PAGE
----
The Nigerian Medical Association (NMA) says COVID-19 vaccines need to undergo clinical trial before being administered on Nigerians.
Speaking when he featured on Sunrise Daily, a programme on Channels Television, Innocent Ujah, president of the association, said this step needs to be taken to determine the efficacy and adaptability of the vaccines.
He said he is not certain whether Africans were involved in the development of the vaccines, hence the need for evaluation before administration on Nigerians.
“The vaccines will come out, if it comes to Nigeria, we need to quickly do our own evaluation,” he said.
“I’m not sure, I cannot say with 100 percent certain that in the process of developing these vaccines and the clinical trial, whether an African countries are involved.
“If not, then because of the biology, environment, because of the genetics composition, we need to do our own clinical trial, very quickly before it can be used on Nigeria.
“While we do not question the efficacy and safety, the responses vary from place to place. Recall that when we were using chloroquine, the southern part was not responding to chloroquine, some parts of the north were. But in totality it was thought that chloroquine were no longer effective and we changed.”
The NMA president argued that the COVID-19 vaccines were developed under emergency and there is need to establish the response of Nigerians.
Ujah said: “Everything that is happening now is emergency. The vaccines that are being produced within nine months is emergency, otherwise vaccines production does not take within six to nine months.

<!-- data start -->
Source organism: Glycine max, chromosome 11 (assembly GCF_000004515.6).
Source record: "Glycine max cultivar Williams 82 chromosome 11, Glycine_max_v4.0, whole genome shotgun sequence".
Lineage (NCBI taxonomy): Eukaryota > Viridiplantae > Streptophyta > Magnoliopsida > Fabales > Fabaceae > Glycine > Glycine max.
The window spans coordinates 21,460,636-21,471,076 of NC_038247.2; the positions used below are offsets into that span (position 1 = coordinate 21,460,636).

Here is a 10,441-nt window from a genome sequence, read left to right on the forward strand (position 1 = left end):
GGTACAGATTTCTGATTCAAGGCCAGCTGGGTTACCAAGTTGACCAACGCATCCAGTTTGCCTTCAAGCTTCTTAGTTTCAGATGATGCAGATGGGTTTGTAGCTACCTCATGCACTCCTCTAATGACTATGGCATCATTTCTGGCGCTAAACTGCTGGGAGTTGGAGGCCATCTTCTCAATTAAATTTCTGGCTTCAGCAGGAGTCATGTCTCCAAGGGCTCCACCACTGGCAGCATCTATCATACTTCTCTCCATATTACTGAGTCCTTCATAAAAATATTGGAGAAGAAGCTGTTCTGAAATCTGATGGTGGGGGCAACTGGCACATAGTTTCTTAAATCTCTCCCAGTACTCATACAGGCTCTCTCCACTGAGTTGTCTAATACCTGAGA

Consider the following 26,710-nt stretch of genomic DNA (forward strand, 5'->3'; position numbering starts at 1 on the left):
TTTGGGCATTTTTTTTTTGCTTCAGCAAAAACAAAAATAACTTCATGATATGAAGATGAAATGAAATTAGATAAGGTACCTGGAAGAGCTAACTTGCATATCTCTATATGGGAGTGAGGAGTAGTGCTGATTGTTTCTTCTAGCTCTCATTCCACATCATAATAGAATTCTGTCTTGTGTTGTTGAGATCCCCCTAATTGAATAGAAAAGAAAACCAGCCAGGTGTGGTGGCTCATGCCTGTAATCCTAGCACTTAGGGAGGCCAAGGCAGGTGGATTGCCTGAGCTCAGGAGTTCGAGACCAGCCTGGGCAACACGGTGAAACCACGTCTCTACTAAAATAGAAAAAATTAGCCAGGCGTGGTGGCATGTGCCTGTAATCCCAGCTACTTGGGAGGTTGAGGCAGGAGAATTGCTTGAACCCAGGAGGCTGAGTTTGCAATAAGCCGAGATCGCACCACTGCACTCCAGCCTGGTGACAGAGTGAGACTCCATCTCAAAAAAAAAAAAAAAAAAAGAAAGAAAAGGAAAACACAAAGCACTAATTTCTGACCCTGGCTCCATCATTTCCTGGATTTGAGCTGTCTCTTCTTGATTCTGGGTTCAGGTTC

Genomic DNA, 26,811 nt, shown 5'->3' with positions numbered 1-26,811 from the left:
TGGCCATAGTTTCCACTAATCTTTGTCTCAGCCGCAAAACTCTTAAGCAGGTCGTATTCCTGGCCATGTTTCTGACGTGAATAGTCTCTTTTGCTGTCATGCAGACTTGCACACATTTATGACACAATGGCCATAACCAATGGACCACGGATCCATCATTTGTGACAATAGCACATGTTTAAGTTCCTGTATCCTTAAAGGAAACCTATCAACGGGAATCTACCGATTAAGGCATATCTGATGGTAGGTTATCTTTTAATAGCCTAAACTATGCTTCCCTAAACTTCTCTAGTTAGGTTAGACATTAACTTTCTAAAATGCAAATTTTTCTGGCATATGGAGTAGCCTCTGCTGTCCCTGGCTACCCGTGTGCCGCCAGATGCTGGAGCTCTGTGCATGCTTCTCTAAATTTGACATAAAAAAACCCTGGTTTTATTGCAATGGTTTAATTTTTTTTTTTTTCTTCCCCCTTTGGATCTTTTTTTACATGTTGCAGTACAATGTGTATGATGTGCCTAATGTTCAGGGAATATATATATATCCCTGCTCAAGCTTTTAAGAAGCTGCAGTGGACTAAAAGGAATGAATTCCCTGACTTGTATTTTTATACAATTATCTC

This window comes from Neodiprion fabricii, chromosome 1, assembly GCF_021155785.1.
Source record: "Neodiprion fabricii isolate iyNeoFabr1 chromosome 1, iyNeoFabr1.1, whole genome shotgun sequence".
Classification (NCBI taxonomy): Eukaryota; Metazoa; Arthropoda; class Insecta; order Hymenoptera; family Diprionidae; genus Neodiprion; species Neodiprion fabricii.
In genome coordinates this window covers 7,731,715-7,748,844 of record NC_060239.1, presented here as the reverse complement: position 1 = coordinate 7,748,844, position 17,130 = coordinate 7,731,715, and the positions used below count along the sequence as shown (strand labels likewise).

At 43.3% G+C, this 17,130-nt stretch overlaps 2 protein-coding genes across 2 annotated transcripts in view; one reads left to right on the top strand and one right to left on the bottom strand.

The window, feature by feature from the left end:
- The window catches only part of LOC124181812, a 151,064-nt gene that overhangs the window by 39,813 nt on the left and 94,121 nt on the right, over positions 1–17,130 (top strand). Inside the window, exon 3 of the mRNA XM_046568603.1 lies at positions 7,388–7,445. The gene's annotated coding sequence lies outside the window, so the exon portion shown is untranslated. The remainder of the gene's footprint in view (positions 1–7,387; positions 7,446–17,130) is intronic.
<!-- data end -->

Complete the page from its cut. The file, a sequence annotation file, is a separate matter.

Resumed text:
“It is a process from phase 1, phase 2, phase 4, of course is the marketing, if you can say we can do this with emergency, when it is imported, we should also do our own clinical trial.”
Meanwhile, Kenya has joined the global efforts in search of an effective vaccine for COVID-19, with the start of a trial evaluating the ChAdOx1 nCoV-2019 Oxford coronavirus vaccine.
Kenya joins a number of countries including the United Kingdom, South Africa and Brazil who are running trials to evaluate the ChAdOx1 nCoV-19 vaccine, with over 20,000 volunteers now taking part in trials across these countries.
According to a report on University of Oxford’s website, the trial in Kenya will initially involve 40 frontline workers in Kilifi county.
Once the vaccine safety is confirmed, a further 360 volunteers will be recruited with possible expansion of the trial to Mombasa County.